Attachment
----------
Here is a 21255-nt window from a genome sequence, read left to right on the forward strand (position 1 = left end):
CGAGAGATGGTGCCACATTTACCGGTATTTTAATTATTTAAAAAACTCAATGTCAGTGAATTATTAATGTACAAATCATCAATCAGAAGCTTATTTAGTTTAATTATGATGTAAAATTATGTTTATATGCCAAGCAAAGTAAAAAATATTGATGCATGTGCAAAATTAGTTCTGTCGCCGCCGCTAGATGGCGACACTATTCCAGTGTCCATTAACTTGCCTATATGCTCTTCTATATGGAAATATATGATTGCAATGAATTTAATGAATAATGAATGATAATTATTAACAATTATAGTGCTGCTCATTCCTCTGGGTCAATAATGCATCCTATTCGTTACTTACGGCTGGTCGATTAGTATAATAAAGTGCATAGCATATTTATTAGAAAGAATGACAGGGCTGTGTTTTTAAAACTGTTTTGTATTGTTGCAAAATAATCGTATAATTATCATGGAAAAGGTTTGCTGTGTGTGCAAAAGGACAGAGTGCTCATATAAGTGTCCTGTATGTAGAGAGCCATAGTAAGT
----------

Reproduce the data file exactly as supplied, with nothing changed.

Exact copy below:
Here is a 21255-nt window from a genome sequence, read left to right on the forward strand (position 1 = left end):
CGAGAGATGGTGCCACATTTACCGGTATTTTAATTATTTAAAAAACTCAATGTCAGTGAATTATTAATGTACAAATCATCAATCAGAAGCTTATTTAGTTTAATTATGATGTAAAATTATGTTTATATGCCAAGCAAAGTAAAAAATATTGATGCATGTGCAAAATTAGTTCTGTCGCCGCCGCTAGATGGCGACACTATTCCAGTGTCCATTAACTTGCCTATATGCTCTTCTATATGGAAATATATGATTGCAATGAATTTAATGAATAATGAATGATAATTATTAACAATTATAGTGCTGCTCATTCCTCTGGGTCAATAATGCATCCTATTCGTTACTTACGGCTGGTCGATTAGTATAATAAAGTGCATAGCATATTTATTAGAAAGAATGACAGGGCTGTGTTTTTAAAACTGTTTTGTATTGTTGCAAAATAATCGTATAATTATCATGGAAAAGGTTTGCTGTGTGTGCAAAAGGACAGAGTGCTCATATAAGTGTCCTGTATGTAGAGAGCCATAGTAAGT